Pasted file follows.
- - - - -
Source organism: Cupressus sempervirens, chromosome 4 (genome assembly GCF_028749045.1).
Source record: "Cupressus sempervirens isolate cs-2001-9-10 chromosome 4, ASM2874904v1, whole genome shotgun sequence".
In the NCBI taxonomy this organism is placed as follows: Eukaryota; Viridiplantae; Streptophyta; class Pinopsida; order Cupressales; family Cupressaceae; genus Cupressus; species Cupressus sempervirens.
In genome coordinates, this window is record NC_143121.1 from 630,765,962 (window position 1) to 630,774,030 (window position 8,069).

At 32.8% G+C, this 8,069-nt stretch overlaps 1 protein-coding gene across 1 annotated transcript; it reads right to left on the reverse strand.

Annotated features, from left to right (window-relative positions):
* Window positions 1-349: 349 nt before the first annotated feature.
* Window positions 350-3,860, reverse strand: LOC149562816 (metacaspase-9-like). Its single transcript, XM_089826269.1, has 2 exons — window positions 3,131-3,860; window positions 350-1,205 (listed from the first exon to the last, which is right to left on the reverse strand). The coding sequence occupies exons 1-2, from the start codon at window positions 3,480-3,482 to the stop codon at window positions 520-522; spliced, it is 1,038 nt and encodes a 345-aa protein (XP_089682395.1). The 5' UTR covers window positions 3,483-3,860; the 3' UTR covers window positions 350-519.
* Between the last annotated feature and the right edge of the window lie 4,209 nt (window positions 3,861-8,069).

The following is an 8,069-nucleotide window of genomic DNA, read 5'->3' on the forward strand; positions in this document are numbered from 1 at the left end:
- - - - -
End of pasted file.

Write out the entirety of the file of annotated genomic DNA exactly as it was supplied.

Source organism: Cupressus sempervirens, chromosome 4 (genome assembly GCF_028749045.1).
Source record: "Cupressus sempervirens isolate cs-2001-9-10 chromosome 4, ASM2874904v1, whole genome shotgun sequence".
In the NCBI taxonomy this organism is placed as follows: Eukaryota; Viridiplantae; Streptophyta; class Pinopsida; order Cupressales; family Cupressaceae; genus Cupressus; species Cupressus sempervirens.
In genome coordinates, this window is record NC_143121.1 from 630,765,962 (window position 1) to 630,774,030 (window position 8,069).

At 32.8% G+C, this 8,069-nt stretch overlaps 1 protein-coding gene across 1 annotated transcript; it reads right to left on the reverse strand.

Annotated features, from left to right (window-relative positions):
* Window positions 1-349: 349 nt before the first annotated feature.
* Window positions 350-3,860, reverse strand: LOC149562816 (metacaspase-9-like). Its single transcript, XM_089826269.1, has 2 exons — window positions 3,131-3,860; window positions 350-1,205 (listed from the first exon to the last, which is right to left on the reverse strand). The coding sequence occupies exons 1-2, from the start codon at window positions 3,480-3,482 to the stop codon at window positions 520-522; spliced, it is 1,038 nt and encodes a 345-aa protein (XP_089682395.1). The 5' UTR covers window positions 3,483-3,860; the 3' UTR covers window positions 350-519.
* Between the last annotated feature and the right edge of the window lie 4,209 nt (window positions 3,861-8,069).

The following is an 8,069-nucleotide window of genomic DNA, read 5'->3' on the forward strand; positions in this document are numbered from 1 at the left end: